But the Tracy couple had a special reason for being there to watch the documentary film, “The Damnedest Finest Ruins,” and hear from the film’s creator, James Dalessandro.
“My aunt was a survivor,” Doreen told me at the reception in the station’s main waiting room after the showing of the hourlong film was completed, “She also survived the Alaska ’quake of 1964 and the Loma Prieta of 1989.”
The Walls said “Aunt Gladys” — her full name was Gladys Schmolck — lived to be 107 years old. She spent her final eight years at Heritage Place on Grant Line Road and died in Tracy in 2010.
Although a survivor of the San Francisco earthquake and fire, Aunt Gladys was at home in Oakland on the morning of April 18, 1906.
“She was 2½ years old at the time, but she remembered being lifted out of her bed by her father and uncle to find a safer place in their home.” Doreen said. “The quake wasn’t as serious in Oakland, but it still caused some damage there.”
I can recall talking to several Tracyites about the quake, and like nearly all other survivors, both are now gone.
Leonie Sousa was a young girl living on the family’s dairy farm on the outskirts of San Francisco and could recall some of what happened that day. Although she felt the earth shaking that morning, their farm got through the quake with only moderate damage, she reported.
Some 20 years ago, Leonie, Dr. Tom O’Neil and I went to the annual gathering of survivors at Lotta’s Fountain on Market Street, and that was a special day for all three of us, especially Leonie.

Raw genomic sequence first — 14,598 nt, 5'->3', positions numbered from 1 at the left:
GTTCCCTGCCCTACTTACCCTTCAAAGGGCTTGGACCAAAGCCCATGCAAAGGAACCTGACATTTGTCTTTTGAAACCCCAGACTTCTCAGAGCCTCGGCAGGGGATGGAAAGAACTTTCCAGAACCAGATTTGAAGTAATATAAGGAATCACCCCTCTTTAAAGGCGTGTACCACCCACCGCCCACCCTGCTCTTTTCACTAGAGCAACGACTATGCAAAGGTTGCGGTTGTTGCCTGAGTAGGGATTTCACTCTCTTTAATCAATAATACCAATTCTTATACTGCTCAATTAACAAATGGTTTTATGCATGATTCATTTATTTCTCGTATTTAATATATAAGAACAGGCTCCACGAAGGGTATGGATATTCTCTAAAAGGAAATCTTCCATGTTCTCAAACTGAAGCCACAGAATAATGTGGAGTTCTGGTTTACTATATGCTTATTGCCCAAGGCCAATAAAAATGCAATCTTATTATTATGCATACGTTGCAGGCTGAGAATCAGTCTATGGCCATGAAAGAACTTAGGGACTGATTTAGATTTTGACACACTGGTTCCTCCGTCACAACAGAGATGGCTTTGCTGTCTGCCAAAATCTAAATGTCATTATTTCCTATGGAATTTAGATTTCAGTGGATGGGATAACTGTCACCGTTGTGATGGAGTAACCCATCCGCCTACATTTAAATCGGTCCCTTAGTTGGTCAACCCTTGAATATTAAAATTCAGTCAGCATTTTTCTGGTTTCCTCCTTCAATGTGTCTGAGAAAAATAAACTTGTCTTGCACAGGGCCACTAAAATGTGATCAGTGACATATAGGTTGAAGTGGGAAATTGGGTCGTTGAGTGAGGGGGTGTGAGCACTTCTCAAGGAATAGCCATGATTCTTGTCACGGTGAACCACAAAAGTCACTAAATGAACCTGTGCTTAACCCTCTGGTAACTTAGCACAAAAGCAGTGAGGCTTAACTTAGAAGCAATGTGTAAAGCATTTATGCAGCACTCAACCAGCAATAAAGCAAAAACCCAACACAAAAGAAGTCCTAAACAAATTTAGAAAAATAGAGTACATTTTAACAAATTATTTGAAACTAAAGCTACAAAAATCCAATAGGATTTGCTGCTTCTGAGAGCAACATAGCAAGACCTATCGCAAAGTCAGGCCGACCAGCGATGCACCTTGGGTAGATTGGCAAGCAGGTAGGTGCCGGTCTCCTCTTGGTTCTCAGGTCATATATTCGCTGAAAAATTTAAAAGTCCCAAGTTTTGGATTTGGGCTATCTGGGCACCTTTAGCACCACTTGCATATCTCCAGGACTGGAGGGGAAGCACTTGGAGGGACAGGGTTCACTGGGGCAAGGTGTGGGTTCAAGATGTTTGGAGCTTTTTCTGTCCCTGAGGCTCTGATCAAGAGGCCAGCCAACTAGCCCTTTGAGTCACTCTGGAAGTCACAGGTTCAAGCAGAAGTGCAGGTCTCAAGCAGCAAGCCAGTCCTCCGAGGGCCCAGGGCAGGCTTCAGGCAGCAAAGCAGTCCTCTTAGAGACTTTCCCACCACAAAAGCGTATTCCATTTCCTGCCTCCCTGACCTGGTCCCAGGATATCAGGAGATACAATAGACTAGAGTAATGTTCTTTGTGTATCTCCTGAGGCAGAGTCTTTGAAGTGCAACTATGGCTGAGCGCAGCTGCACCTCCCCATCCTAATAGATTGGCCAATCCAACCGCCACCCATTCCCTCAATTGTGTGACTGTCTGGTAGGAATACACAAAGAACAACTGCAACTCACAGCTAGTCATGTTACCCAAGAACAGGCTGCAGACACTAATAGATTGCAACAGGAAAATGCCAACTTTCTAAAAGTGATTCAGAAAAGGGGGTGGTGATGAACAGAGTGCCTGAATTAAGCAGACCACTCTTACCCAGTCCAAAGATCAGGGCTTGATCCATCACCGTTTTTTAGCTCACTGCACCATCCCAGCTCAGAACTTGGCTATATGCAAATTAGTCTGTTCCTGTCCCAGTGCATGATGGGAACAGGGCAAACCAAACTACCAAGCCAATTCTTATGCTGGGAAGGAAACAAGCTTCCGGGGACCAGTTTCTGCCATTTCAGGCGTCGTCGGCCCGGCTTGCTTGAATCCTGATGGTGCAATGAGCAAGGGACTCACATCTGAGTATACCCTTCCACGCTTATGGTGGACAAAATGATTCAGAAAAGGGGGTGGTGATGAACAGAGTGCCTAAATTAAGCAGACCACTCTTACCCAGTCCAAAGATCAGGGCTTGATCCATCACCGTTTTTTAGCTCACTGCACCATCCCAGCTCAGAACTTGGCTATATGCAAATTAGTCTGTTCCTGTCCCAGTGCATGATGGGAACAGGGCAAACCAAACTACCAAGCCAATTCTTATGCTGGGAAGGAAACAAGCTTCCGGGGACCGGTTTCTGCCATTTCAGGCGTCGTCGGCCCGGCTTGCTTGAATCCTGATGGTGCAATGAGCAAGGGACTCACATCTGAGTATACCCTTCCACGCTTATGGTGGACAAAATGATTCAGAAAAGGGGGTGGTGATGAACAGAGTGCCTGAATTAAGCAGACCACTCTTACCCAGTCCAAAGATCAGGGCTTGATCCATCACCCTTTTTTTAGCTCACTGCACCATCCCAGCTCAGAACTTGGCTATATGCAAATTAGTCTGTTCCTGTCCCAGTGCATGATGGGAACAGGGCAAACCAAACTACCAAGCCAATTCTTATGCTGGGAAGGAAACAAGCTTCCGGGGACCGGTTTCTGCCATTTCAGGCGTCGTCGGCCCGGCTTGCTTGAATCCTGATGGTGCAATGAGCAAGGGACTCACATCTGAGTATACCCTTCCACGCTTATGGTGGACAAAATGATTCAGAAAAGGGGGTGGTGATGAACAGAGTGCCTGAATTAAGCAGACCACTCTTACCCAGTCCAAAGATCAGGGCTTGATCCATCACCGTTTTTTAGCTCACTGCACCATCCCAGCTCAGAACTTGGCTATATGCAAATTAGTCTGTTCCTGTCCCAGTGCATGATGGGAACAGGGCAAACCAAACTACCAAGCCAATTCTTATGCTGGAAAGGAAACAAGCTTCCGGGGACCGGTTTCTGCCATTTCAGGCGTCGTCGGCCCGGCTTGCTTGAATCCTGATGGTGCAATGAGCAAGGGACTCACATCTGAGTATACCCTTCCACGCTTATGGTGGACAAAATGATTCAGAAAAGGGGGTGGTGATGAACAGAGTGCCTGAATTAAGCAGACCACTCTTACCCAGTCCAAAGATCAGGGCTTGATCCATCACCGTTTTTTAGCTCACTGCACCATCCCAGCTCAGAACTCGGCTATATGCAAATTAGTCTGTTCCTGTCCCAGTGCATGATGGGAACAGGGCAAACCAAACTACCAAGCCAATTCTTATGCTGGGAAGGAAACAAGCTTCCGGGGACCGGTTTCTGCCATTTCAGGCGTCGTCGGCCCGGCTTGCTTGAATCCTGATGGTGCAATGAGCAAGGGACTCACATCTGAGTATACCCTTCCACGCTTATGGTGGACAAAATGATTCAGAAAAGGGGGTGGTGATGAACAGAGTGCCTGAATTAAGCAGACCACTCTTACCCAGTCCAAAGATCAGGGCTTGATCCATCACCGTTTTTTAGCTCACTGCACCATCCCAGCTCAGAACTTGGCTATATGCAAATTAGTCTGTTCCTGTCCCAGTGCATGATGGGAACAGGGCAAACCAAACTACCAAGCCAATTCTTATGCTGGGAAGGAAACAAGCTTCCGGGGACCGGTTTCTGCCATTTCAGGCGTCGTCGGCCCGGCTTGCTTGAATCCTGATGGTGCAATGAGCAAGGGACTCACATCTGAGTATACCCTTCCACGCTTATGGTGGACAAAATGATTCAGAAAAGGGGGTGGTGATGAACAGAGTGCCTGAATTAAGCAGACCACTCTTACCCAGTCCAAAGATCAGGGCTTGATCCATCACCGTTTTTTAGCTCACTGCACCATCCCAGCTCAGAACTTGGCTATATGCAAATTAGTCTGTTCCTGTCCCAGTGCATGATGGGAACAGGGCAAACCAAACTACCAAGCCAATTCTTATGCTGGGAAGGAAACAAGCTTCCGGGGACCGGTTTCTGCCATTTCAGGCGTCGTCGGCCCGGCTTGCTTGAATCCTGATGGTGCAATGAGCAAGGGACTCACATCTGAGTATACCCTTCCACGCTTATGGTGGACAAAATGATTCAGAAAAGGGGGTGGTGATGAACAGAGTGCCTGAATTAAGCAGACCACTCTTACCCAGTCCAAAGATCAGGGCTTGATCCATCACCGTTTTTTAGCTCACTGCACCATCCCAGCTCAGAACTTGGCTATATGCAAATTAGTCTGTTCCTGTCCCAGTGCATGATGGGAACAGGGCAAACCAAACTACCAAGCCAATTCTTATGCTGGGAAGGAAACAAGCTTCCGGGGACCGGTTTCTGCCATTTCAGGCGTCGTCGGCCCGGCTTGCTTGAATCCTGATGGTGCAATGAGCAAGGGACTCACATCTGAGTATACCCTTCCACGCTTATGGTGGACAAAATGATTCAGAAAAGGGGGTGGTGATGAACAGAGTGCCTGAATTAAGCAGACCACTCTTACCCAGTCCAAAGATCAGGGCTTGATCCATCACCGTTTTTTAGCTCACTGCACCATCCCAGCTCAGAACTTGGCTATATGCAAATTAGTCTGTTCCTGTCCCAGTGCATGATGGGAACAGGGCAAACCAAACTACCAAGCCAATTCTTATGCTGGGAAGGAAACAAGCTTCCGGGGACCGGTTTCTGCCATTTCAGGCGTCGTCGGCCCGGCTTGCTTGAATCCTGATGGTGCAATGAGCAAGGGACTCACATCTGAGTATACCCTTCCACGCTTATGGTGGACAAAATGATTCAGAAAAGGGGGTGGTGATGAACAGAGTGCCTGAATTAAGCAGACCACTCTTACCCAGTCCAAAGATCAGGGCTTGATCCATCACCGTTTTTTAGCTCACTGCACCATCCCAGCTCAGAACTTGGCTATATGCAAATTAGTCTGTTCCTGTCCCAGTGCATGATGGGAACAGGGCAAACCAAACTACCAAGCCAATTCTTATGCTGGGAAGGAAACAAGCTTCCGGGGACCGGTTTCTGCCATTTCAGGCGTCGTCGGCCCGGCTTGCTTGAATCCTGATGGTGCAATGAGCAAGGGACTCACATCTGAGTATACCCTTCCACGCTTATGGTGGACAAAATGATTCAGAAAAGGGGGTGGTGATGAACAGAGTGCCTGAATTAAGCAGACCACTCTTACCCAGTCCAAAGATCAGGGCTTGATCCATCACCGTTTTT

The other Tracyite who told me about the 1906 earthquake and fire was Neil Fabian. He was the son of Philip Fabian, Tracy’s first merchant. The family was at home in the Western Addition of San Francisco on the morning of April 18, 1906.
Neil, who was 6 years old when the ground began to shake, told me the earthquake shook their home so much that he fell out of bed, but he was not injured.
As the fire raged on the other side of Van Ness Avenue from their home, Neil and several family members climbed into a wagon and headed south on the Peninsula along with countless other refugees. Neil finally made it to Tracy after more than three days of travel.
After growing up in the city, Neil made Tracy his home for the rest of his life while overseeing the family’s farmland on Fabian Tract north of town and being active in Masonic organizations.
• Sam Matthews, Tracy Press publisher emeritus, can be reached at 830-4234 or by email at email@example.com.